6. 20/40 Method: Manage your time and limit distractions with the 20/40 method. Spend 20 minutes on child and home-related tasks, then the next 40 minutes on work. Or vice versa, depending on your responsibilities and priorities. When you are focused on a time block, you are less likely to be lured away by a task from another role. Finding the right time management strategy will be your anchor for work-life balance. 

All these new and changing responsibilities— full-time employee, full-time parent, full-time educator and full-time remote employee— can be a lot to manage. Even with busy and demanding children underfoot, you can use these tips to stay focused, productive and keep both life and work balanced.

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The Home-based Volunteering Guide: Making Real Local Impact from Home

Thanks to technology, it’s possible to make a huge impact on the causes that mean the most to you without ever leaving your home. Virtual volunteering is a great way to lend a hand to local charities that rely on volunteer help to make a difference in the community. No matter how you want to contribute, here is all of the information you need to get started as a home-based volunteer.

Consider Your Skills

Whatever your skill set, there are opportunities for you to do good from home for a cause that’s meaningful to you. For example:

  • If you’re a great writer, you can contribute to a charitable organization’s blog or create copy for newsletters.
  • If you have a background in graphic or web design, you can make website updates or design logos.
  • If you’re a public-relations (PR) whiz, you can organize fundraising efforts or manage social media accounts.
  • If you’re crafty, you can make items to sell on sites like Etsy to raise money for charity.
  • If you have a high-quality camera, you can take and edit photos for an organization to use on its website, on its social media channels, and in its marketing campaigns.
  • If you have personal or professional experience in pet care, you can foster homeless cats, dogs, and other critters.

Think not only about what you’re good at, but what you’d actually enjoy doing with your extra time. If you devote your benevolent efforts to the same thing you spend 40 hours a week doing at work, you risk burning out. Try to find something that complements your areas of mastery but isn’t an activity you’ve already filled your schedule with.

Finally, be honest about what value you can offer. For example, if you want to help with writing blog posts but your grammar skills aren’t superb, you’ll make a more meaningful impact by finding a different way to contribute. Even though you’re donating your time, not doing something well could cost the organization in terms of time and money if they have to revise or redo any projects you worked on.

Find a Cause

Devoting your spare time to an organization that’s not financially compensating you isn’t fulfilling unless it’s something you’re truly passionate about. It’s important to think about causes close to your heart, and search for opportunities from there. Some popular areas of focus for charities include:

  • Animal rights
  • Cancer cures and prevention
  • Children’s wellness
  • Disabilities
  • Education
  • Environmental sustainability
  • Homelessness
  • Hunger
  • Illness prevention
  • Literacy
  • Mental health
  • Pets
  • Physical health and obesity
  • Poverty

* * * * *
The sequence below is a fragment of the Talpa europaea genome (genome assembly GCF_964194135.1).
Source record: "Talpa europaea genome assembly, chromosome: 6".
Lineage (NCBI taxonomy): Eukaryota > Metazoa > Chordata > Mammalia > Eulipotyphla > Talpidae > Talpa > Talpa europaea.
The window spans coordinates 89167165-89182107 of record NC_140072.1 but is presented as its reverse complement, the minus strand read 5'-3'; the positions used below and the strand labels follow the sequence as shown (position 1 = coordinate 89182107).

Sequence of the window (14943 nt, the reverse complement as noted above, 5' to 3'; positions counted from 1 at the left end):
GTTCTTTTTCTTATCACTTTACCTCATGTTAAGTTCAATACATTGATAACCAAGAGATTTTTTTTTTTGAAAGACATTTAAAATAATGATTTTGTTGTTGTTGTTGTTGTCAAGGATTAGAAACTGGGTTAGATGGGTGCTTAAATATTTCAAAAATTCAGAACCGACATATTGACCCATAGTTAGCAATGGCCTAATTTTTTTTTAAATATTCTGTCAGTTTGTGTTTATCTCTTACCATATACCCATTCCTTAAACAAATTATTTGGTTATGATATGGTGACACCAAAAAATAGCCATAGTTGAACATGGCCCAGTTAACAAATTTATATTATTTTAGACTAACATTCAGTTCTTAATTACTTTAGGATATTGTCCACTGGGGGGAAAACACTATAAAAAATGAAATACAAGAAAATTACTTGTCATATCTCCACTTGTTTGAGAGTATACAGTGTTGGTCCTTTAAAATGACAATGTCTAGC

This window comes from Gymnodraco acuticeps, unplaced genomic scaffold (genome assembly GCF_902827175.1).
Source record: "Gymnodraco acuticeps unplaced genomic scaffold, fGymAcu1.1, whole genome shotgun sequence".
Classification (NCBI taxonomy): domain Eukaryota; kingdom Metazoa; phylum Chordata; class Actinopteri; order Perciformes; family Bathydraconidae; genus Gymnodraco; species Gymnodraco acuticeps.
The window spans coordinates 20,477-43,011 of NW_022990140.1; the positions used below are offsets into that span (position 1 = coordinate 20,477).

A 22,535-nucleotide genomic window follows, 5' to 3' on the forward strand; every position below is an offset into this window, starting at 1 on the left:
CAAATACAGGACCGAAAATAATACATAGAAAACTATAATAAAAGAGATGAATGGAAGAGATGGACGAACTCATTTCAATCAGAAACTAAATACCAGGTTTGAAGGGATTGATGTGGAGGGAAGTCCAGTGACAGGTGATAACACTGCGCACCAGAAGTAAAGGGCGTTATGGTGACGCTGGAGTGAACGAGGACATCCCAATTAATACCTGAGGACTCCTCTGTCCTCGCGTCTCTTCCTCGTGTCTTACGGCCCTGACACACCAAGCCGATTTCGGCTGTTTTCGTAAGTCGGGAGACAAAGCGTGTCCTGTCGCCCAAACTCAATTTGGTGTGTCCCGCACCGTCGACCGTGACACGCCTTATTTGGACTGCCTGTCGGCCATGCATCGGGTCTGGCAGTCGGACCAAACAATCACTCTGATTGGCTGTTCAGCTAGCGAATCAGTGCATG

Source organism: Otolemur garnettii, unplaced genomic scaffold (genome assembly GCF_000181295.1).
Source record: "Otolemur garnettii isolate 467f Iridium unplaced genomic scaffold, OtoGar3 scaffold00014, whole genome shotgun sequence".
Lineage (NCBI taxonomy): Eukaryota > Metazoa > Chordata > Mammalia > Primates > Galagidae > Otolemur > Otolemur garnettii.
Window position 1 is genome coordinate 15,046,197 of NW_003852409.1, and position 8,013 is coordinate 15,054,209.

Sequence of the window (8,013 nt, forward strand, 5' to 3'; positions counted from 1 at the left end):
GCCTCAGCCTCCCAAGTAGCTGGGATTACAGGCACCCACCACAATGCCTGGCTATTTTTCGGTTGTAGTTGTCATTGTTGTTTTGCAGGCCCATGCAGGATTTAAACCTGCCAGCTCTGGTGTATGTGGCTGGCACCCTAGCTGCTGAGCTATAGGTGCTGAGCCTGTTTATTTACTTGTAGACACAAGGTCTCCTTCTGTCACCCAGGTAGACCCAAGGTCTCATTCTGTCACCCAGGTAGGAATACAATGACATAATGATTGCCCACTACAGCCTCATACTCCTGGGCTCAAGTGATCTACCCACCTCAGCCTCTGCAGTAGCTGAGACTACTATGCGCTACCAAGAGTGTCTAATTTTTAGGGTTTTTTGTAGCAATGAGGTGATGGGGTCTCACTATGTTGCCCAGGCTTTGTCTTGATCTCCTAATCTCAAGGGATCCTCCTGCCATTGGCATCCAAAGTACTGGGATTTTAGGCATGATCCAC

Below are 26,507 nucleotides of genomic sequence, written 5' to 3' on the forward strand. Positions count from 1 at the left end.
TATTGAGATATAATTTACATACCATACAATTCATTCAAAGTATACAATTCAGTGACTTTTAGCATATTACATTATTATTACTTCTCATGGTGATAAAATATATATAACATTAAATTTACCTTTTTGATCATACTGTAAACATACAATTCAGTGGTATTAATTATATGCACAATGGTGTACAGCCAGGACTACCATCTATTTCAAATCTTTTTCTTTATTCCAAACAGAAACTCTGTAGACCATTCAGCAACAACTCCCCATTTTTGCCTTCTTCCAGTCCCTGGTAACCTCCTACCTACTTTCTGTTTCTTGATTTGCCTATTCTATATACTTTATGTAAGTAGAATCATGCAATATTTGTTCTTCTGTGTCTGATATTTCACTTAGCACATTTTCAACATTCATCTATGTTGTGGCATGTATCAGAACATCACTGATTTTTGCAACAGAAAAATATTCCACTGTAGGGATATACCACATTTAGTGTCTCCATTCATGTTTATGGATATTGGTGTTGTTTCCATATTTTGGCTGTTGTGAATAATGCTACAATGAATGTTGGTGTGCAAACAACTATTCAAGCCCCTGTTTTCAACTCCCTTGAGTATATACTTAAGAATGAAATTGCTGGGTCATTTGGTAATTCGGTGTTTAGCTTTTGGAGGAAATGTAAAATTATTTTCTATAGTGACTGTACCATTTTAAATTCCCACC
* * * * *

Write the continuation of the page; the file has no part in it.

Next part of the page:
• Public safety
  • Unemployment
  • Veterans and military families
  • Wildlife
  • Workers’ rights

Look for Local Opportunities

Since you’ll be working from home while doing your volunteer work, you’re not limited as to the location of charities you’re interested in working with, but consider reaching out to local orgs. Donating your time and money to an organization of any size and scope is a wonderful and meaningful gesture. However, small, locally-based charities don’t get as much exposure as national nonprofits, so they’re often more in need of help and resources than large nonprofits that serve multiple areas. Once you’ve chosen your cause, start by looking for opportunities based in your area. A quick Google search should offer you a list of potential programs, or check your local government’s website for ideas.

Keep in mind that while charities that raise hundreds of thousands of dollars or more in donations each year are registered with the IRS as tax-exempt nonprofits — often 501(c) or 501(c)(3) — many local orgs aren’t. If you find a small charity you want to partner with, don’t be alarmed if it isn’t registered as a nonprofit. It’s expensive to set up this type of entity, and some organizations don’t have the monetary or legal resources to do it, so it’s structure shouldn’t be a red flag if you’re confident about the work it’s doing and how its funds are being used. While its budget may not be public information, you should be able to do a little research about its reputation to ensure it’s a charity you want to align yourself with.

Pitch Your Volunteerism Idea

Once you’ve decided which organization you want to work with, check for volunteering opportunities on their website. If you don’t see what you’re looking for, don’t worry — a lot of nonprofits don’t have the time or resources to update their websites on a regular basis, and many volunteer organizers simply don’t think to ask for help with the service you’re hoping to provide.

If there’s no information about available opportunities in your wheelhouse, look for information for the organization’s volunteer coordinator so you can email them about how you’d like to help. Try to keep your message short (these folks are busy, after all!), but be very clear about the free service you’d like to provide, and ask about next steps for getting started. If you don’t hear back by email or phone after three or four days, send a follow-up email. It’s tempting to call when you’re excited to get going, but phone calls can be disruptive to a person’s day, especially if they haven’t read your email and won’t be familiar with your reason for calling.